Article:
The Topic of This Month Vol.18 No.2(No.204)
Of various pathological changes brought about by hemolytic streptococcal infection, mainly pharyngitis due to group A Streptococcus is reported to the National Epidemiological Surveillance of Infectious Diseases (NESID). The reports of the incidence furnished by sentinel clinics totaled 80,095 in 1994 and 60,007 in 1995. The yearly reports on the incidence per sentinel clinic were the fewest in 1987, being 21.1, and thereafter continuously increased, reaching 27.7 in 1991, 28.3 in 1992 and 29.0 in 1993. The largest number, 33.0, was attained in 1994, and then it decreased to 24.6 in 1995. The trend in the weekly reports of the incidence per sentinel clinic shows the highest incidence ever encountered after the start of NESID during the period from the latter half of 1993 to the early half of 1994, changing the customary "trimodal incidence pattern, with reiteration of high-low-low peaks"; high incidence during October-December followed by low incidence during January-March and May-July. The customary incidence pattern was restored in 1995 (Fig. 1).
IASR collects information on isolation of pathogens by the source of specimens from general clinical institutions after January 1990. In 1994, reports on isolation of group A Streptococcus from nasopharyngeal sources numbered 13,055 and those from respiratory secretions (sputum, tracheal aspirates, and specimens of the lower respiratory tract) 820. The corresponding figures in 1995 were 7,704 and 676, respectively. As was the case with the reports of incidence, those on isolation, which were increasing after 1990, turned to decreasing for the first time in 1995.
The reports on isolation of group A Streptococcus by the T serotype furnished from prefectural and municipal public health institutes (PHIs) to IASR during the period from January 1988 through December 1995 are illustrated in Fig. 2. The total instances of isolation formed a trimodal pattern as did the reports of incidence NESID received (Fig. 1).
The yearly reports on T serotyping of group A Streptococcus numbered 1,271-2,556 during the period from 1988 to 1995 (Table 1). The T serotypes frequently detected in every year were T1, T4 and T12; these three serotypes accounted for more than 50% of the isolates reported each year. The yearly frequencies of isolation of these serotypes highlight the peaks of isolation of the T1 serotype in 1988 and 1992, those of T4 in 1989 and 1991, and those of T12 in 1990 and 1991. The T12 serotype tended to increase after 1992, but no sudden change was seen. On the other hand, a suddenly increased percentage of reports on isolation of T3 is seen from 1% in 1991 to 11% in 1993. In contrast, the percentage of the reports on isolation of T6 suddenly decreased from 11% in 1989 to 2% in 1991. The reports on isolation of T28 gradually increased from 5% in 1993 to 12% in 1995. TB3264 increased slightly from 7% in 1992 to 10% in 1993, but was kept on a 7-8% level during 1994-1995.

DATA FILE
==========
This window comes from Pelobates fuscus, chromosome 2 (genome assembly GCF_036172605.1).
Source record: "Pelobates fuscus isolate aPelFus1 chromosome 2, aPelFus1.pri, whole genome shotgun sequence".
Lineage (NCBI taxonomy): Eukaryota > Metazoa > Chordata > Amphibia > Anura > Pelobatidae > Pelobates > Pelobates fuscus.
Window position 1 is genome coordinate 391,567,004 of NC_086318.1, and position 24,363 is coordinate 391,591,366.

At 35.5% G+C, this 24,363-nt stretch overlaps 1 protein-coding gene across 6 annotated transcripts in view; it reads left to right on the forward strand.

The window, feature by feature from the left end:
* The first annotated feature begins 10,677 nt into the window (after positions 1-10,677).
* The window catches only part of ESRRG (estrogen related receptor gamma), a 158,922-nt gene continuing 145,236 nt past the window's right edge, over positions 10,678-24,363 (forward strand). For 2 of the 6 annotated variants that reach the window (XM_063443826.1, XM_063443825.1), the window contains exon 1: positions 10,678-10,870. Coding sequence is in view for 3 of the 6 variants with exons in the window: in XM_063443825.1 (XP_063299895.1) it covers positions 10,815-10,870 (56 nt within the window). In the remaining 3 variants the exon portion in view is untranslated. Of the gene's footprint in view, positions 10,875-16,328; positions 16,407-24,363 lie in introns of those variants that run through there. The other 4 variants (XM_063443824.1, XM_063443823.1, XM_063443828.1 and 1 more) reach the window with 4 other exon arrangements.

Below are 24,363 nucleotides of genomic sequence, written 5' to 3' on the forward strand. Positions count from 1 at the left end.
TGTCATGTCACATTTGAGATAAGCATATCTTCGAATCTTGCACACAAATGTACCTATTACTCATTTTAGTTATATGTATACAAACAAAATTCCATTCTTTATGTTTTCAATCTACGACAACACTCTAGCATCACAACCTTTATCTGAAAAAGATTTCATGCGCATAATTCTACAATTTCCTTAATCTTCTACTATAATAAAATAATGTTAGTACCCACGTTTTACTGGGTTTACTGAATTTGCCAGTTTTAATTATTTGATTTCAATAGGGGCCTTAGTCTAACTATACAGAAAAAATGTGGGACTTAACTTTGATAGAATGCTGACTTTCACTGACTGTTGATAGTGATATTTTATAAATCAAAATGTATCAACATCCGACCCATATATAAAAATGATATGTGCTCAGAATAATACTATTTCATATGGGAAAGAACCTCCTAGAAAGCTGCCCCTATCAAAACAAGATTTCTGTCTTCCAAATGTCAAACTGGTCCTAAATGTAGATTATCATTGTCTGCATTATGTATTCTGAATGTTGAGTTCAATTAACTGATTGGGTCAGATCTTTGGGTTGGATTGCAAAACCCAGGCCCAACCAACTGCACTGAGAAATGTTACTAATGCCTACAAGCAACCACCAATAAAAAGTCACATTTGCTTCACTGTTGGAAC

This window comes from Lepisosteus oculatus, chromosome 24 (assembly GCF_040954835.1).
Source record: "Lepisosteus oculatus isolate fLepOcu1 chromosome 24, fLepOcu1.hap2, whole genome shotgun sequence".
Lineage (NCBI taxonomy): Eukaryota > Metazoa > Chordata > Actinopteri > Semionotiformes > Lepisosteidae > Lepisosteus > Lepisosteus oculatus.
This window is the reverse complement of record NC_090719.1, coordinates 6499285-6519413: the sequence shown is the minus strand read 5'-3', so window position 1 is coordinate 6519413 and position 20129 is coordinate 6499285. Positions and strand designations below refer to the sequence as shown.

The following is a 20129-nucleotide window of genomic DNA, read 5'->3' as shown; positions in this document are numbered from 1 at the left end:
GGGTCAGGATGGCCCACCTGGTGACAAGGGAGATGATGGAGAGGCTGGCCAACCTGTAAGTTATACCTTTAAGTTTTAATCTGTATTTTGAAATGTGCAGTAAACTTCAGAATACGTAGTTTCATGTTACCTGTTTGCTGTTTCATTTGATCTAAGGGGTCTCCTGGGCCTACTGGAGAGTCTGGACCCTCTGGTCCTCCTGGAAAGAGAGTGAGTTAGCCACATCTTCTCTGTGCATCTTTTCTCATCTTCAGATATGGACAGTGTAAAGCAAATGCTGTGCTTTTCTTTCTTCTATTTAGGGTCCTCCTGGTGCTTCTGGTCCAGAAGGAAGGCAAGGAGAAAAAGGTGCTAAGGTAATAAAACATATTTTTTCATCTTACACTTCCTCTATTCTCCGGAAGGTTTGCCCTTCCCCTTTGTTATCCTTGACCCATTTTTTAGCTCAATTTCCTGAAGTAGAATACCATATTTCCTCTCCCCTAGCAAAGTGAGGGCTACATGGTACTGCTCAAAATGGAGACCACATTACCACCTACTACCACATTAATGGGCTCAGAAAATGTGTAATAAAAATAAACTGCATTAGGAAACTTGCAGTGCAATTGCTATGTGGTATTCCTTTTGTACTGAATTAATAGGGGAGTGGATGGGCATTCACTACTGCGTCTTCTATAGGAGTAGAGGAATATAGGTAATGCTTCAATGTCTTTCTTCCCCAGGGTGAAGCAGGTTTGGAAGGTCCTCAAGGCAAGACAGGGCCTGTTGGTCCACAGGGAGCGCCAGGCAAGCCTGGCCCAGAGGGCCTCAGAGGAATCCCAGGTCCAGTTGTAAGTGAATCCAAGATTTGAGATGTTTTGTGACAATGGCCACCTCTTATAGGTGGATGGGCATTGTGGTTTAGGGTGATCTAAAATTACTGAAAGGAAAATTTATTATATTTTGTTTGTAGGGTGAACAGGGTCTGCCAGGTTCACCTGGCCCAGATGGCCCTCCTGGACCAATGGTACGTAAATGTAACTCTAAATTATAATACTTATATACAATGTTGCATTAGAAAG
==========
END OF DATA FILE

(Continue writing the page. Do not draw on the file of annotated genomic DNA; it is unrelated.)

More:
Severe invasive group A streptococcal infections: In Japan as well as European and American countries in recent years, severe invasive group A streptococcal infections (TSLS: toxic shock-like syndrome) due to so-called "flesh-eating bacteria" has become a problem. Attempts have been made to explain the emergence of TSLS by some change in immune status of the host or that in the virulence factor of the bacterial agent, but no decisive conclusion has been drawn.
In response to the Japanese first report of a case of TSLS in 1992, surveillance for TSLS was started (see p. 27 of this issue with respect to the criteria for diagnosis recommended by the Centers for Disease Control and Prevention (CDC), USA, with slight modification in Japan). Patients of TSLS reported to NIH through PHIs numbered 13 in 1994 (three in Chiba, two in Hiroshima, and one each in Yamagata, Kanagawa, Shizuoka, Hyogo, Tottori, Kochi, Kumamoto and Oita Prefectures) and 12 in 1995 (two each in Chiba, Shizuoka and Tokushima, and one each in Akita, Aichi, Nara, Kochi, Saga and Miyazaki Prefectures). The T and M serotyping of 29 isolates having caused TSLS and sent to NIH after 1992 (the mean age of the source patients of these isolates was 48 years) found that eight were T1 (M1) and other 12 were T3 (M3). These two serotypes accounted for 69% of all the isolates (see Y. Inagaki, T. Konda, et al., Epidemiol. Infect., in press). The results agree with the report from CDC in 1990 stating that serotypes M1 and M3 accounted for nearly 80% of the strains causing TSLS in USA.
The main T serotypes causing group A streptococcal infections have been T1, T4, and T12 as described above, but these are not necessarily the main serotypes causing TSLS. With the sudden increase in the isolation of T3 serotype in 1993, cases of TSLS due to T3 serotype tended to increase. More detailed investigations seem warranted to clarify the cause-and-effect relationship.
Update: According to NESID, reports on cases of streptococcal infections largely increased during October-December 1996. Cases per sentinel clinic exceeded 1.00 in the 48th week (November 24-30) and it became 1.13 in the 50th week (December 8-14). The figures surpass those in the corresponding periods in the preceding two years and are next highest after those in 1993 (Fig. 1).